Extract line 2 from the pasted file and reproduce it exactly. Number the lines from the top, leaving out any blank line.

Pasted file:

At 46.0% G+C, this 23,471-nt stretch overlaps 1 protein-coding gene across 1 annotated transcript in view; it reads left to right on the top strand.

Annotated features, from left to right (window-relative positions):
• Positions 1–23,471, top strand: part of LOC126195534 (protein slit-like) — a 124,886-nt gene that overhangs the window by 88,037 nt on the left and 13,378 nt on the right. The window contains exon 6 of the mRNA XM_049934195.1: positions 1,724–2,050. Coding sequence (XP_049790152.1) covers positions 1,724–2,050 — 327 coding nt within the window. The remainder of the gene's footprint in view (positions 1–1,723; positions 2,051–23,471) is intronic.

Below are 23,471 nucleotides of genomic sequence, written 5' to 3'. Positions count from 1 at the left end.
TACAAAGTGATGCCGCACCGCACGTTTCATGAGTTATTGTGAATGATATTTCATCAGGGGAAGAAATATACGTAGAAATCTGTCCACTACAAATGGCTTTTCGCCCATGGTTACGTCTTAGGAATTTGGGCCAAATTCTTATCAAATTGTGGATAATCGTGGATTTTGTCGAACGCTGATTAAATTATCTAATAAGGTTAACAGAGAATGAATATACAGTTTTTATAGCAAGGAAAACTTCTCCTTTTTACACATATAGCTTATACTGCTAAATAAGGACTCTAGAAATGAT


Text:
Annotated features, from left to right (window-relative positions):